Let’s face it, some topics are going to move a whole lot of viewers, no matter how badly a filmmaker might botch the execution. There’s a reason why Holocaust documentaries are no-brainers for Oscar nominations, and there’s a reason why cathartic weeping on screen generally inspires cathartic weeping in theater seats. There have been movies about a parent’s mourning that handled it with heartbreaking delicacy (including Atom Egoyan’s The Sweet Hereafter and Krzysztof Kieslowski’s Three Colors: Blue); there have been movies that turned it into eye-rolling opera (Sean Penn’s “Is that my daughter in there?” showboating in Mystic River). Filmmakers wrestling with such material face the same challenges every time: How do you avoid simply cruising on the inherent emotional power of your subject matter? And how do you balance giving it your own unique touch vs. punching your viewers repeatedly in the tear ducts?
The film version of David Lindsay-Abaire’s Pulitzer Prize-winning play Rabbit Hole comes perilously close to spoiling the material under the dreaded Hollywood excuse of “opening the play up for the screen.” The setup finds a couple dealing with the aftermath of a life-altering tragedy: Becca (Nicole Kidman) and Howie (Aaron Eckhart) lost their 4-year-old son Danny to a traffic accident eight months before the events in the story. The wound is still raw as they try group-therapy sessions, and Becca is rattled by her ne’er-do-well, unmarried sister Izzy’s (Tammy Blanchard) announcement that she’s expecting a baby. But she’s even more rattled when she spots on a school bus Jason (Miles Teller), the teenager whose connection to Danny’s death draws Becca to him.
Lindsay-Abaire’s own adapted screenplay retains a lot of what makes the story such a gripping piece of drama. Becca’s overwhelming sense of isolation virtually defines the narrative, as she finds herself unable to find solace or connection even from those who should understand her pain—whether it’s Howie, fellow members of the support group or even her own mother (Dianne Wiest), who also grieves for a dead son. Kidman’s performance is more than solid, weaving its way from her flinty reactions to others’ tears to an awkward attempt to visit her former workplace. When it focuses on the minor-key realities of Becca’s life, Rabbit Hole remains heartbreaking and vital.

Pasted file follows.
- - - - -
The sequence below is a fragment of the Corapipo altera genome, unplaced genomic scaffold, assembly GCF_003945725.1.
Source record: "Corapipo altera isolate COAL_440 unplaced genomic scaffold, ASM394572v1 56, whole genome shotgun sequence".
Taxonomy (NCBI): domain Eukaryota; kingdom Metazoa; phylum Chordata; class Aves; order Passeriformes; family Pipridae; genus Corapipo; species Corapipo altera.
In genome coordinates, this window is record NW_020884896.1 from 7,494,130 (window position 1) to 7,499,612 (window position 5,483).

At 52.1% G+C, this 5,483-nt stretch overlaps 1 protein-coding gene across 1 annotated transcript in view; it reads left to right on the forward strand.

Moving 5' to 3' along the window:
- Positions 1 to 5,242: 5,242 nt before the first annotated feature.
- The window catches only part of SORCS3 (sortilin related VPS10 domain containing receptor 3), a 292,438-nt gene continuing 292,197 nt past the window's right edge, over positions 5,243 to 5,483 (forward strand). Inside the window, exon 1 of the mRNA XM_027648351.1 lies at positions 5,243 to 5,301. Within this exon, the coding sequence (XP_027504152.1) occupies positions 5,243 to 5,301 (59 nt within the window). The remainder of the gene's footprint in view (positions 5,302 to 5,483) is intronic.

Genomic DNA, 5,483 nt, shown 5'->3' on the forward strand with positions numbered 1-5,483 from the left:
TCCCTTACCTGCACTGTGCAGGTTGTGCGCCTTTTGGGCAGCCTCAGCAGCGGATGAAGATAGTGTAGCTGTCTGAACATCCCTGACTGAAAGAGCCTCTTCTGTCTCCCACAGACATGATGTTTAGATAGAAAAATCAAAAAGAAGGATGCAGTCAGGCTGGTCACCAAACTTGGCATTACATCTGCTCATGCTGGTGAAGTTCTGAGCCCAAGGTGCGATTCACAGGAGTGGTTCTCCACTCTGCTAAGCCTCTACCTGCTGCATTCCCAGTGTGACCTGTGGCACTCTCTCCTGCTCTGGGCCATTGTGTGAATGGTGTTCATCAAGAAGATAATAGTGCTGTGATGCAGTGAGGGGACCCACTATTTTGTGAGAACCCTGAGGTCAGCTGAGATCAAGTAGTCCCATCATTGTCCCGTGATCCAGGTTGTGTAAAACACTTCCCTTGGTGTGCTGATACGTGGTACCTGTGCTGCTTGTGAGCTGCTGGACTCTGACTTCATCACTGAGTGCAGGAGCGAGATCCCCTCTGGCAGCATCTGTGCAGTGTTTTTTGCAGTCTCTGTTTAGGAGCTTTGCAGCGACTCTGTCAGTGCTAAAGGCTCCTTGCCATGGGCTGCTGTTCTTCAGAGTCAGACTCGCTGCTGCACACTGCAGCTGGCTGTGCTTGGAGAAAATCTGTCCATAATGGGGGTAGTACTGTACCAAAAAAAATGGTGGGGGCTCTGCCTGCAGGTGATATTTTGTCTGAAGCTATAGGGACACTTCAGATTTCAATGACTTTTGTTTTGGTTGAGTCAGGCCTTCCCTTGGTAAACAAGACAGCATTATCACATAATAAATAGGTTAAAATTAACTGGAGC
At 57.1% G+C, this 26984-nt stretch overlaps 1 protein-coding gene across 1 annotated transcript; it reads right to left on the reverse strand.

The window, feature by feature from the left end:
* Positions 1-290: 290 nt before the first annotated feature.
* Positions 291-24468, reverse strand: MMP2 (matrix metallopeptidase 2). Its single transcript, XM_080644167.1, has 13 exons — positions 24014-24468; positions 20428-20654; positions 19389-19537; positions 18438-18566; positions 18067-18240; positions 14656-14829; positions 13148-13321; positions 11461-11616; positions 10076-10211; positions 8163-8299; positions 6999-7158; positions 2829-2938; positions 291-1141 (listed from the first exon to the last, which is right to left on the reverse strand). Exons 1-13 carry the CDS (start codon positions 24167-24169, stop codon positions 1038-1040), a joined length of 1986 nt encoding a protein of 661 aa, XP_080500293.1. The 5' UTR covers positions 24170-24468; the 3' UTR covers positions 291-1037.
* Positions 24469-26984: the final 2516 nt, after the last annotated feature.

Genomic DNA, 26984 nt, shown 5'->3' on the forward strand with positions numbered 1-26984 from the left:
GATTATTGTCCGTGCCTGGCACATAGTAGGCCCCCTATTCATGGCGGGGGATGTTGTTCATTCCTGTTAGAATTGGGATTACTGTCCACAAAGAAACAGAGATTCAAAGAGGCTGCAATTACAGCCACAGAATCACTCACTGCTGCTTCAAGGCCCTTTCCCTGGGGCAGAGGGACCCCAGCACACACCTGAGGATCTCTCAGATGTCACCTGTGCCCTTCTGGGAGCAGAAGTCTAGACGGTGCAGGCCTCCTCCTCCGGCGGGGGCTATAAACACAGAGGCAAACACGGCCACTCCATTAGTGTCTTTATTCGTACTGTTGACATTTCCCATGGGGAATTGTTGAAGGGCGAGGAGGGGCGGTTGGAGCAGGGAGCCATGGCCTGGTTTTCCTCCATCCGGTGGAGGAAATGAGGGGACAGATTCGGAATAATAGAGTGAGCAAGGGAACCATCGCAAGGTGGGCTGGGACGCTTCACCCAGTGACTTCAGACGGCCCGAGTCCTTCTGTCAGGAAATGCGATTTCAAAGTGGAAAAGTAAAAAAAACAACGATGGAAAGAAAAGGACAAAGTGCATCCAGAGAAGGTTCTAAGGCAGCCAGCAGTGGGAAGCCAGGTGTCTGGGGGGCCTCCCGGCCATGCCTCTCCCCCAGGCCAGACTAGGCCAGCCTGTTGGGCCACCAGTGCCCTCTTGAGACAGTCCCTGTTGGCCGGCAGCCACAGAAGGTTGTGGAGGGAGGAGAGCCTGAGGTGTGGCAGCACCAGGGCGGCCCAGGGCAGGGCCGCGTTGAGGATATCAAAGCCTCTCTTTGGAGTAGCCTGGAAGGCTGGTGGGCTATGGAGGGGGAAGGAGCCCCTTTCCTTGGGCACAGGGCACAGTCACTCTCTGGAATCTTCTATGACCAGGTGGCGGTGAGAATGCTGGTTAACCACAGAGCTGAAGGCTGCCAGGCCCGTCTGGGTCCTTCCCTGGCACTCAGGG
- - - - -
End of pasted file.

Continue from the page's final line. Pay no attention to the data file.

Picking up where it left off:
But the director here is John Cameron Mitchell, whose previous films—Hedwig and the Angry Inch and Shortbus—didn’t exactly ooze quiet restraint (although Shortbus in particular did actually ooze). And some of the decisions for how to translate stage material to the screen feel as misguided as they are unavoidable. The family dog—a key player in the accident that took Danny’s life, and never seen in the play—becomes part of a big hugging crying jag by Howie. One of the support-group members (Sandra Oh) becomes a possible outlet for Howie’s frustrated need for connection, and there’s a new scene involving a frustrated mother in a grocery store who becomes the target of Becca’s pent-up frustrations. These are all nitpicking, though, compared to the hugely misguided inclusion of a flashback to the day of Danny’s death. If we’re thankful for the small favor that he’s not actually shown lying bleeding in the road, we’re expecting far too little of Mitchell.
And yet this is an undeniably powerful piece of writing, and the film doesn’t spoil everything about it that works. The supporting cast is uniformly terrific, particularly Weist, who is spot on in her character’s well-meaning but often counterproductive attempts to console her daughter. The quieter scenes pack the same wallop they do onstage, including the conversations between Becca and Jason that reveal how deeply a really great kid has been shattered by a freak accident. Lindsay-Abaire understood how to earn tears honestly by choosing not to underline tragedy. Rabbit Hole is at its most powerful whenever it’s not operating under the assumption that a film somehow has to be more.
Nicole Kidman, Aaron Eckhart, Miles Teller